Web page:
The U.S. Securities and Exchange Commission (SEC) is closing in on the idea of giving the go-ahead of a bitcoin-based exchange-traded fund (ETF). All the commission needs to kickstart the initiative is more endorsement and the accompanying expert opinions.
SEC is now interested in a deal featuring a proposal made by Cboe, a company that wants to list and trade the SolidX Bitcoin Shares, an ETF, which was originally the idea of VanEck SolidX Bitcoin Trust.
The trust will seek to carry out investments exclusive to Bitcoin, as Cboe’s filings have revealed. The Trust will only serve as a vehicle to allow investors to swap money for bitcoin, but the organization itself will not engage itself with managing it.
SEC is now seeking the opinion of potential investors who are interested in the proposal. Amid the overall gloom about cryptocurrencies, VanEck CEO Jan van Eck has remained largely upbeat about the nature of bitcoin. According to him, bitcoin is a legitimate investment option. He even compared it to a type of digital gold, allowing investors to create diverse portfolios.
SEC and Cryptocurrencies – A Fraught Relation
All talks about the fund aside, the policy championed by SEC with regards to alt-coins and initial coin offerings (ICO) is rather confusing. The commission is still dithering over giving these assets a clear legal status, which may allow investors to pursue investment more actively and in a manner that is agreeable to everyone – i.e. legally.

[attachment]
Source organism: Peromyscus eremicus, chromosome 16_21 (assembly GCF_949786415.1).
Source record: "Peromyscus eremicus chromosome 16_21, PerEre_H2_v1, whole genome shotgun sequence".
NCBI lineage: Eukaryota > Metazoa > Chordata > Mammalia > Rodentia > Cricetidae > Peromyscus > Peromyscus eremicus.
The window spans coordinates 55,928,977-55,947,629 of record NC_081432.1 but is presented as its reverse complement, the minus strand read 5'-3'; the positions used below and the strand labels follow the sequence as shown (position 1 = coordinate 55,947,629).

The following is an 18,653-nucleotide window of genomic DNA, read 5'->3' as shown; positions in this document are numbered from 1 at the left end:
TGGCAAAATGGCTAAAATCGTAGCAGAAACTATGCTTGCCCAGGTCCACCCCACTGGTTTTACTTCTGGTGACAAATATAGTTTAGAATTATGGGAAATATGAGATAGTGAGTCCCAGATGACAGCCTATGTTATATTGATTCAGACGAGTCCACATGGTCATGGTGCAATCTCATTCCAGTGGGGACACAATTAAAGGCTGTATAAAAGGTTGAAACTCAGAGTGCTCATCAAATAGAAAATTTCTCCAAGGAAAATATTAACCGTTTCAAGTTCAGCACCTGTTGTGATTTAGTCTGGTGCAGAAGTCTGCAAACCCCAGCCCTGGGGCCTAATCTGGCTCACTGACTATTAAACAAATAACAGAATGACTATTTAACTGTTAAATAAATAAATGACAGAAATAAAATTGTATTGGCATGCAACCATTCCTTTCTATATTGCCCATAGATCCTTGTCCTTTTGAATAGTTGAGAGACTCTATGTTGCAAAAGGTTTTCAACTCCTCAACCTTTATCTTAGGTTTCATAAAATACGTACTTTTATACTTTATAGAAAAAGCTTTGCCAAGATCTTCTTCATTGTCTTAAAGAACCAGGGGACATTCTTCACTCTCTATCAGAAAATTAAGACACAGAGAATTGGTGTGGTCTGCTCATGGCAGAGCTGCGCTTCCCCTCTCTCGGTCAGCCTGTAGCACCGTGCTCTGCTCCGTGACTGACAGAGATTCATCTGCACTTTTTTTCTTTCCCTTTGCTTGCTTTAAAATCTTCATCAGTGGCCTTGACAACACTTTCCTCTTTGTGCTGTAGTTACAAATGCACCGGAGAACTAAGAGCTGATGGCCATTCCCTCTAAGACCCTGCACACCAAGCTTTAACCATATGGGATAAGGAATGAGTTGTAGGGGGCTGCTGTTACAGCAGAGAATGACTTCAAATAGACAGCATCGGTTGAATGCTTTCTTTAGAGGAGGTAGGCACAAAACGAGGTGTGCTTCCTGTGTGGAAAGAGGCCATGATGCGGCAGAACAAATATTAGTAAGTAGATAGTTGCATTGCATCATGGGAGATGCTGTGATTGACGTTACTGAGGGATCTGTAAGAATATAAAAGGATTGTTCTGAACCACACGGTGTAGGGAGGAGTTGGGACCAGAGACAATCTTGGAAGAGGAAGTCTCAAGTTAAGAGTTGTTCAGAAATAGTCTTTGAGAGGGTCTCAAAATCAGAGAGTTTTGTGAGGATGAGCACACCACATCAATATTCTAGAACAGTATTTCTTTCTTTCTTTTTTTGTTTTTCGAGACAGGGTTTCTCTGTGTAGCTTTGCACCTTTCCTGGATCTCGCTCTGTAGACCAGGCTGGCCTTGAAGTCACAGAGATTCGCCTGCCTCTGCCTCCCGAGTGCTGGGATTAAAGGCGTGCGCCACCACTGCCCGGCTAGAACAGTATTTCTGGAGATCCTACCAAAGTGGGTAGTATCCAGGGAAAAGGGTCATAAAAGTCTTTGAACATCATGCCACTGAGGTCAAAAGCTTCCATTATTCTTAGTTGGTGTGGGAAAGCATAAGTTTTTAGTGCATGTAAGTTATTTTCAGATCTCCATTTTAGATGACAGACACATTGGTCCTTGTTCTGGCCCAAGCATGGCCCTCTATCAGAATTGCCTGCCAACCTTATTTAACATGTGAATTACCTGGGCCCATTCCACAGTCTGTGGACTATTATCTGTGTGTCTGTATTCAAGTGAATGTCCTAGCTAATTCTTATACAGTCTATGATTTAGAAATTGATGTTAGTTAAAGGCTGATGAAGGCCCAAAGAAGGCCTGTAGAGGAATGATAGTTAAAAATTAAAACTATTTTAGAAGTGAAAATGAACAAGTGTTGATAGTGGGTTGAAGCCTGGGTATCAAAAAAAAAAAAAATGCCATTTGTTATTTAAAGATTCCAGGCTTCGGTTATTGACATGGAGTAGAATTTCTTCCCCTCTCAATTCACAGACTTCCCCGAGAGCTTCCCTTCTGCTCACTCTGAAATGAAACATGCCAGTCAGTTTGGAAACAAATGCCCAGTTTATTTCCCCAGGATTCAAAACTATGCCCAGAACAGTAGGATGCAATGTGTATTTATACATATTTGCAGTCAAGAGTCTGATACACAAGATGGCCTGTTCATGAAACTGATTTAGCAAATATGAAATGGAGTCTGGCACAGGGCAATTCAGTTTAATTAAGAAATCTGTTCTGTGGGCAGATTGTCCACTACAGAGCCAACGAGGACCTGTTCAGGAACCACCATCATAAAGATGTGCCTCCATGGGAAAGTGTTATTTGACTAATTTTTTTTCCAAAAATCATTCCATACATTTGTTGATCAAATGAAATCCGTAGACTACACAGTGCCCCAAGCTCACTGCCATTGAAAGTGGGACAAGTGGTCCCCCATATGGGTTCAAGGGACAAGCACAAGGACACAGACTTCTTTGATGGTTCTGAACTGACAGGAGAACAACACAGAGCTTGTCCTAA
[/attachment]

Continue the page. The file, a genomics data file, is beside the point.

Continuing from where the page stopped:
According to TD Ameritrade who spoke to CNBC, JJ Kinahan, nobody was “quite sure what the rules were.” Meanwhile, SEC Chairman Jay Clayton riposted that the rules that determine what constitutes a security have been “pretty clear”, leaving little room for doubt.
Doubt, however, there is an SEC’s interpretation of a security is still very much a matter of interpretation. However, Clayton shed some light in his interview for CNBC, saying that when “people are investing in with the expectation of a return, that is an investment and a security”.
Clayton also argued that SEC isn’t going to change the way it defines securities just because new technologies have been unable to adapt. More specifically, he said:
“I understand that there is a great deal of discussion about those crypto assets, but again we are not going to relax our rules based on the level of discussion. We need to know that the pricing is certain. We need to know that the assets are there. We need to know it’s going to function as our retail investors would expect those products to function.”
What Does the Future Bode?
Leaving SEC to push ahead with its current definition of a security may indeed prove difficult for investors who want to pursue cryptocurrencies, as defining the value of their assets will be difficult and a subject to constant market fluctuations.
However, before long, it’s likely that SEC will itself step in and start enforcing its regulations. As ICOs are understood as securities, the commission will have the right to exercise the full right of the law in at least these occasions.